Release Date: November 5, 1973
Produced by Mike Appel and Jim Cretecos
Side One: The E Street Shuffle; 4th of July Ashbury Park (Sandy); Kitty's Back; Wild Billy's Circus Story
Side Two: Incident on 57th Street; Rosalita (Come Out Tonight); New York City Serenade
Bruce Springsteen's sophomore record The Wild, the Innocent, & the E Street Band built upon the homespun sound of his debut Greetings from Ashbury Park.
"The E Street Shuffle" is lyrically similar to the New Jersey scenes on the first record, a celebratory opener full of consequence. "4th of July Ashbury Park" paints a portrait of a specific moment in time of the Jersey shore, cinematic in its scope with its heightened reality, even sounding archaic with references to "greasers" and "factory girls". The song is addressed to Sandy to whom the singer is confessing a heartbreak, and expressing a sense of time passing that will never return, at least for him. "Kitty's Back" is a bittersweet farewell to another legendary figure who enraptured the imagination of many in an ambitious composition moving from folk, R&B, and gospel. "Wild Billy's Circus Story" eulogizes a traveling circus in a curious hybrid of Dylan and Bradbury.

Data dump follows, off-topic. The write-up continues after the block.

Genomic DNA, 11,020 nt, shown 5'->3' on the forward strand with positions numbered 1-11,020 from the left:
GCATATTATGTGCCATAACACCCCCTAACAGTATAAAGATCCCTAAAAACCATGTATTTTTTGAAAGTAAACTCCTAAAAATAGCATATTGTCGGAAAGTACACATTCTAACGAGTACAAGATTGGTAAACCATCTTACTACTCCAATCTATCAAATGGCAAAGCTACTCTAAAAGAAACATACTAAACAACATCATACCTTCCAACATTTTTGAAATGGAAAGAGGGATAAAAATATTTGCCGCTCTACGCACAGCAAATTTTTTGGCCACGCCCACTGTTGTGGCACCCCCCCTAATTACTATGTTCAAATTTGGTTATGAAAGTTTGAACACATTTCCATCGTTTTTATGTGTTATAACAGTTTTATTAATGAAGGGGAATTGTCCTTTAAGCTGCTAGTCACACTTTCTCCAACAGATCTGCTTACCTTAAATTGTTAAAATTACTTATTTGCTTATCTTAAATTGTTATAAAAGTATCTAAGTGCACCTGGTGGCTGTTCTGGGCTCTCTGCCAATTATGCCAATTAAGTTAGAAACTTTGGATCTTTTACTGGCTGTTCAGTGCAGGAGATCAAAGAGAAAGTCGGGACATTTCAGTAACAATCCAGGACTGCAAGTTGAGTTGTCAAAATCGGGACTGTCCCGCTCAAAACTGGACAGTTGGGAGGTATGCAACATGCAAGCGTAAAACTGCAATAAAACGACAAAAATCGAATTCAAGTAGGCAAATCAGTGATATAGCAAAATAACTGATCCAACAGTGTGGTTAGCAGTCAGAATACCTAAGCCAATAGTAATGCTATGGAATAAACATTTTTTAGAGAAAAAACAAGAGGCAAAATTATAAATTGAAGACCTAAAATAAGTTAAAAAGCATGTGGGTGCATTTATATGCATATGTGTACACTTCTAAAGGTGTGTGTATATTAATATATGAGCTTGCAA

Side two featured three 7+ minute epics critics often cite as Springsteen emerging as one of the great American songwriters. "Incident on 57th Street" tells a sprawling tragic love story of "Spanish Johnny" and "Puerto Rican Jane." The theatricality of the song would continues through Springsteen's work during the 1970s. "Rosalita (Come Out Tonight) is similar in sentiment, with Bruce switching to the first-person perspective. A standout from his early live shows, certain to send the audience out on a high note. "New York City Serenade" is the most abstract lyrically, more kaleidoscopic, and musically the most adventurous.
While the record sold moderately, critical notices were strong, and it got a lot airplay in the Northeast. It's easy to view Wild & Innocent as mere prelude to Born to Run, but the album stands on its own with its sprawling romanticism and swashbuckling theatrics, one's left with no doubt Bruce and the band left it all on the record.